A blowout in the use of labour hire companies to fill gaps across the Australian public service has been blamed for contributing to the mental toll of the nation’s war veterans.
Ahead of the start on Friday of the royal commission into defence and veteran suicide, a Senate committee found that 41 per cent of the staff of the Veterans Affairs Department were short-term labour hire workers, with the agency falling well behind its own stated targets to help its clients.
The Senate committee examined the rise in labour hire and consultancies across the public service, plus issues surrounding IT and procurement policy. It followed ongoing union and community complaints about the quality of the public service, which was put under a staff freeze in 2015.
As a case study, the committee examined the Veterans Affairs Department, which currently has more than 320,000 clients with an increase since the end of Iraq and Afghanistan wars.
Claims for financial support from veterans has trebled over the past three years with the number of permanent impairment claims doubling over the same period.
While the department aims to resolve claims within 90 days of receiving them, the average waiting time for some claims was now at 218 days. The public sector union said there were 4300 claims more than a year old that had yet to be processed.
The department revealed it used 46 separate labour hire providers in 2019-20 at a cost of $82.1 million. Labour hire staff accounted for 41.6 per cent of the department’s entire staff.
It conceded it needed labour hire workers to supplement its capped public service workforce due to the lift in demand from veterans and their families.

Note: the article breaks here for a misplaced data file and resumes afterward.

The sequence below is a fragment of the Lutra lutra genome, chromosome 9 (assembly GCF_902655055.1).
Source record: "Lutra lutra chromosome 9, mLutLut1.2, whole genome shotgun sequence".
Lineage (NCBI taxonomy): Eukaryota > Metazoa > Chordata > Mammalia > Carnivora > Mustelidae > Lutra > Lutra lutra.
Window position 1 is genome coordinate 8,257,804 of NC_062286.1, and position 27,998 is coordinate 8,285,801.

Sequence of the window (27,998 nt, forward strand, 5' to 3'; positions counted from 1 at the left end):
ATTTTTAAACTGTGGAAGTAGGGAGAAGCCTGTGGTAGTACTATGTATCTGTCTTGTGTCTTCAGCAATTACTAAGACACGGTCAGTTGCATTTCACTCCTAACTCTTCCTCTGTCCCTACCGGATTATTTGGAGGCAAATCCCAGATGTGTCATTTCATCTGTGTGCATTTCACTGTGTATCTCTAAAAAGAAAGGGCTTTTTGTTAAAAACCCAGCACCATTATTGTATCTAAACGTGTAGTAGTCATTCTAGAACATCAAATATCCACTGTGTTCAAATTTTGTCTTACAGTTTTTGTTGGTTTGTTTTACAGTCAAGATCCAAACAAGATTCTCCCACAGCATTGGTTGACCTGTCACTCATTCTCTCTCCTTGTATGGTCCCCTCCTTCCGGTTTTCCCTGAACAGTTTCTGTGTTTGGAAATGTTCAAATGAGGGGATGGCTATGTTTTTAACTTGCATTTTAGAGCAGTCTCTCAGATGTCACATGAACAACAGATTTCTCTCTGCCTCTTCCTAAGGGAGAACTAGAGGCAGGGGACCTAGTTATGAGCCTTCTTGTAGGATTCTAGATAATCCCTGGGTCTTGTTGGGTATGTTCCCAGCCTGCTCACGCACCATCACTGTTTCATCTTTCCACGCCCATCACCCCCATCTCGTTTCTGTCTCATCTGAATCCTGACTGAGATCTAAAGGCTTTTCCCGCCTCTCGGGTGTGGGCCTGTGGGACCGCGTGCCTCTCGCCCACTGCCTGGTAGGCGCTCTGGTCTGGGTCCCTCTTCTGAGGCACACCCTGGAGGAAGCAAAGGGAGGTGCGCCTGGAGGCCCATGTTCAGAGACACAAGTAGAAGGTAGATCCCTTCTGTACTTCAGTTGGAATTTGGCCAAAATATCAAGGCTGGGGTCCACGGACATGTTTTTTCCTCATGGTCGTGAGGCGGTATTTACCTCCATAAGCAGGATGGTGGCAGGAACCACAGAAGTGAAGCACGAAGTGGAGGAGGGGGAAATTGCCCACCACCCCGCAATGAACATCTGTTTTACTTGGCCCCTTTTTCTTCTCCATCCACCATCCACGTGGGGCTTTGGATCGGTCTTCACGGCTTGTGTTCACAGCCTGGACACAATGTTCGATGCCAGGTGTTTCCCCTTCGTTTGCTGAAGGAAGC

Committee chairman, Labor’s Tim Ayres, said there was an opaque “shadow workforce” being used by departments to fill the gaps caused by the government’s decision in 2015 to cap the number of public servants.
He said the four agencies with the highest number of labour hire workers – Veterans Affairs, Service Australia, the Aged Care Quality and Safety Commission and the National Disability Insurance Agency – were the centre of service failures that had generated “public scandal”.
The situation in Veterans Affairs was of particular concern with the government now commissioning consultancy McKinsey – which has just completed the Coalition’s modelling of its zero emissions policy – to devise a solution to the problems handling veterans’ claims.
“That outsourcing has coincided with a blowout in waiting times for processing liability claims and it’s been a disaster,” he said.
“Veterans are dying waiting for their claims to be processed. Their families, their friends in the Australian public deserve an answer.”
This year’s budget contained funding for 447 additional public service positions within Veterans Affairs to “help improve the efficiency of veterans’ service delivery”.
But the committee was told those positions would only be funded for two years.
The committee made 36 separate recommendations, starting with the abolition of the cap on the total public service workforce. It also called for departments to reveal their contractual arrangements with labour hire companies and consultancies.
Liberal senator Claire Chandler dissented from the committee’s findings, saying they appeared to be a wishlist from the union movement.
But she conceded there were issues inside the public service.
“With over 150,000 employees across dozens of departments and agencies, it is inevitable that there will be occasions when the APS falls short of internal or external expectations,” she said.
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( Information from smh.com.au was used in this report. To Read More, click here )